Getting a story before it’s a story is a lot like putting a puzzle together.
The puzzle pieces are all bits of information. Alone, the pieces mean little or nothing. But together they paint a solid picture.
This is one of the many skills our reporters have. So when you see a story before you’d expect to see that story … well, a reporter was likely behind it all.
I do this “before” thing on occasion myself. And, frankly, as a columnist I have more leeway than reporters because writing opinion allows me to speculate once I’ve seen the pieces.
But make no mistake, Columbian reporters are the heavy lifters here. They just let me play once in a while.
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More than three months ago, I wrote a column that — in part — said David Madore was almost certain to run for county commissioner.
A few days ago, Madore announced he would run for county commissioner.
When I wrote that column, I took a little heat for it.
Respected local conservative blogger Lew Waters — my buddy — wasn’t quite buying it back then.
He suggested Madore was just “playing” with me. That Madore was just “trying to make Lou sweat.”
A commenter on my column wondered if I was “just fishing.”
And others asked back in December if they had missed a Madore announcement.
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So how were the pieces put together? Surely, if I was wrong, there would have been more than a few folks — lying in the weeds — ready to call me an idiot.
No question, if Madore hadn’t run, I would have had to wipe a little omelet off my face.
The key to this view that Madore would run came after his now-opponent — Commissioner Marc Boldt — “voted” against an entertainment tax that would have put the construction of a new baseball stadium here on the fast track.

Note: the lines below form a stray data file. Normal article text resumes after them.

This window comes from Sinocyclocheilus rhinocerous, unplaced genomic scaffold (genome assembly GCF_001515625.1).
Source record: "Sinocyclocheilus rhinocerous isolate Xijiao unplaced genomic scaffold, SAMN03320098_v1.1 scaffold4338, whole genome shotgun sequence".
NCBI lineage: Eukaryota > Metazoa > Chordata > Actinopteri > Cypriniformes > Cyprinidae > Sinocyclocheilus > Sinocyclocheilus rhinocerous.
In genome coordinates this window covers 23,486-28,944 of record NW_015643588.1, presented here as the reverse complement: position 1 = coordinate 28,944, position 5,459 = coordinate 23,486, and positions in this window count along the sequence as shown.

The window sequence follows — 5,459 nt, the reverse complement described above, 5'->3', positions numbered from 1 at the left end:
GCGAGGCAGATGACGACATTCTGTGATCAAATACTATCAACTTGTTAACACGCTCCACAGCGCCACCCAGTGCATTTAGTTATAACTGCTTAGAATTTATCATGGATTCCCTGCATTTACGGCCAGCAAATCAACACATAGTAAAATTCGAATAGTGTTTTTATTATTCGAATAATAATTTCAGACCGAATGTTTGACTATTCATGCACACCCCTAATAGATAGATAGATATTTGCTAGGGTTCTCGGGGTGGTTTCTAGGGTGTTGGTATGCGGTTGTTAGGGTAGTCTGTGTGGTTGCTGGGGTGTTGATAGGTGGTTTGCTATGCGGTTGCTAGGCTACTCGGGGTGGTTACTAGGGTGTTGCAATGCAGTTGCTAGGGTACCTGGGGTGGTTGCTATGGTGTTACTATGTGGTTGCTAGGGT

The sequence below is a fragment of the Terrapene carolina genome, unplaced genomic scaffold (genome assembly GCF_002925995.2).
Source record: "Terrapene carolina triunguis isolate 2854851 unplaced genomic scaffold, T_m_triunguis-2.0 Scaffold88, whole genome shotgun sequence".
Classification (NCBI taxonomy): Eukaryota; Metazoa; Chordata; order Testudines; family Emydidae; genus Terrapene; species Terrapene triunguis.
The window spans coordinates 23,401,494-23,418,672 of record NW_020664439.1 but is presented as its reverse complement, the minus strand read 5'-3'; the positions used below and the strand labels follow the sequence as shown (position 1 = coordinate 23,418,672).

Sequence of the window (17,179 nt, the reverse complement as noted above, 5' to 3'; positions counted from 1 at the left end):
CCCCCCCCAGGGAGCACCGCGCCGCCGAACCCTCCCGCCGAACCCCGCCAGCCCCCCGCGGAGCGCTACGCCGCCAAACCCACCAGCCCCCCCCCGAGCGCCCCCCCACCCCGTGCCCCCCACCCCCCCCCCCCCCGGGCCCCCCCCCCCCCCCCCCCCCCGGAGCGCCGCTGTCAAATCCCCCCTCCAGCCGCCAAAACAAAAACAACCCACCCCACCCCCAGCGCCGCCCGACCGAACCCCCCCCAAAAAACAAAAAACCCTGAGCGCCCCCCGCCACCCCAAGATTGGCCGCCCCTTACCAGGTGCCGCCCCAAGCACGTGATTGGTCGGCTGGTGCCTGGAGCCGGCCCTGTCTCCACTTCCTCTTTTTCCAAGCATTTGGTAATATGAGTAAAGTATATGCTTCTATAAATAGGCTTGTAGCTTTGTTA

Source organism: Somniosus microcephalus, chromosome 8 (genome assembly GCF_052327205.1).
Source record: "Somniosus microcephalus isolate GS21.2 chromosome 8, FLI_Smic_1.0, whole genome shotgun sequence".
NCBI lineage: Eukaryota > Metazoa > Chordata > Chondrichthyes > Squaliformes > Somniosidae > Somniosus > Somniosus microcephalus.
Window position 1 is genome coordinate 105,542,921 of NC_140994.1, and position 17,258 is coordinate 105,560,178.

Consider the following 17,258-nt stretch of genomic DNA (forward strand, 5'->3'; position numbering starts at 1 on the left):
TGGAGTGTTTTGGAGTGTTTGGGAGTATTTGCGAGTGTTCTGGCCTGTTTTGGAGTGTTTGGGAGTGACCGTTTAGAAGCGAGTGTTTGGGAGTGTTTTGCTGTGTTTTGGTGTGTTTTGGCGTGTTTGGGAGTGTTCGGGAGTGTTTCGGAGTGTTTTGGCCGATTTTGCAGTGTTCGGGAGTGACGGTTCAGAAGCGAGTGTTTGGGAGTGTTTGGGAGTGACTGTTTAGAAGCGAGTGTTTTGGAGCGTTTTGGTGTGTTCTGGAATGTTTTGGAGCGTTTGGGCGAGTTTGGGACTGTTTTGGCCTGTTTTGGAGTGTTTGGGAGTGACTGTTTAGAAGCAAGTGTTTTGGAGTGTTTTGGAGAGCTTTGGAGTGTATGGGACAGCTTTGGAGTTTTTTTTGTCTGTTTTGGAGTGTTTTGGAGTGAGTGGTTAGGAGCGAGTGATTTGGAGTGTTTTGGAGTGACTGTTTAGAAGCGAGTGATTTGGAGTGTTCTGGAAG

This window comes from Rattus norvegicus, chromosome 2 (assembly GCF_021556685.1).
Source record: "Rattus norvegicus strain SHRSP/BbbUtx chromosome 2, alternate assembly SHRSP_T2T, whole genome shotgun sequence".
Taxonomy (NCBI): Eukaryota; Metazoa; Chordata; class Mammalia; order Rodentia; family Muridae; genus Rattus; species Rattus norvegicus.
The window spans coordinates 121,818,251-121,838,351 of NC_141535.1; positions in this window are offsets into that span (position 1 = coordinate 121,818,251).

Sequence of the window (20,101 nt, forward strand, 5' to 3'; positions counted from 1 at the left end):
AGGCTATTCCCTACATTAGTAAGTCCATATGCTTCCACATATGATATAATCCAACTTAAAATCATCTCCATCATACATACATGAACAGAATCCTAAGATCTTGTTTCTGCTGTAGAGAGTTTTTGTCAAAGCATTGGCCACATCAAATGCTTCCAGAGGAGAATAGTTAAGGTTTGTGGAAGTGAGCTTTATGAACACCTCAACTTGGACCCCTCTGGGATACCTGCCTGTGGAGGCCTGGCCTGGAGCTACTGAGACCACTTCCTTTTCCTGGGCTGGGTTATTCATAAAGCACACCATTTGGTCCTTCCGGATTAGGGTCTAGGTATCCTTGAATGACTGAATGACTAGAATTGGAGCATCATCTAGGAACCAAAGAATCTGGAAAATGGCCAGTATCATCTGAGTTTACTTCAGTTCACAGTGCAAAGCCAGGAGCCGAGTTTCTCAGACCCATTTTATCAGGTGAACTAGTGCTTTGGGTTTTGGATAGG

Now, the “no” vote wasn’t the tip. The idea that virtually everyone thought he was going to vote “yes” was the tip.
So why did Boldt, at the last minute, change his mind?
Voting for a tax, any tax, wouldn’t go over well in his mostly conservative district. And, politically speaking, it would not be good for his upcoming re-election bid.
Worse, as I wrote in that December column, Boldt saw someone in his rearview mirror.
Madore. This guy has a ton of money and a strong following, especially among those who don’t like the idea of tolling on the proposed I-5 replacement bridge.
There were other pieces of inside information I had that made me comfortable as well.
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After the December column appeared, I knew it was solid.
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After the baseball stadium was killed, Madore said he was thankful the county didn’t have “yet another nonessential public liability.” And it was key that he didn’t give credit to Boldt — whose vote actually killed it — but rather to Commissioner Tom Mielke, who had been against it all along.
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I like Madore and keep in touch with him. Shortly before he announced, I asked when it would happen. He said he needed his wife’s “blessing” and they were both praying over it.
I guess his prayers were answered. But we’ll still have to wait to see if he gets to the promised land.
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On a personal note: Thanks, Libby Clark, for everything you’ve done for our website. We’ll miss ya!
Lou Brancaccio is The Columbian’s editor. Reach him at 360-735-4505 or email@example.com Twitter: http://twitter.com/lounews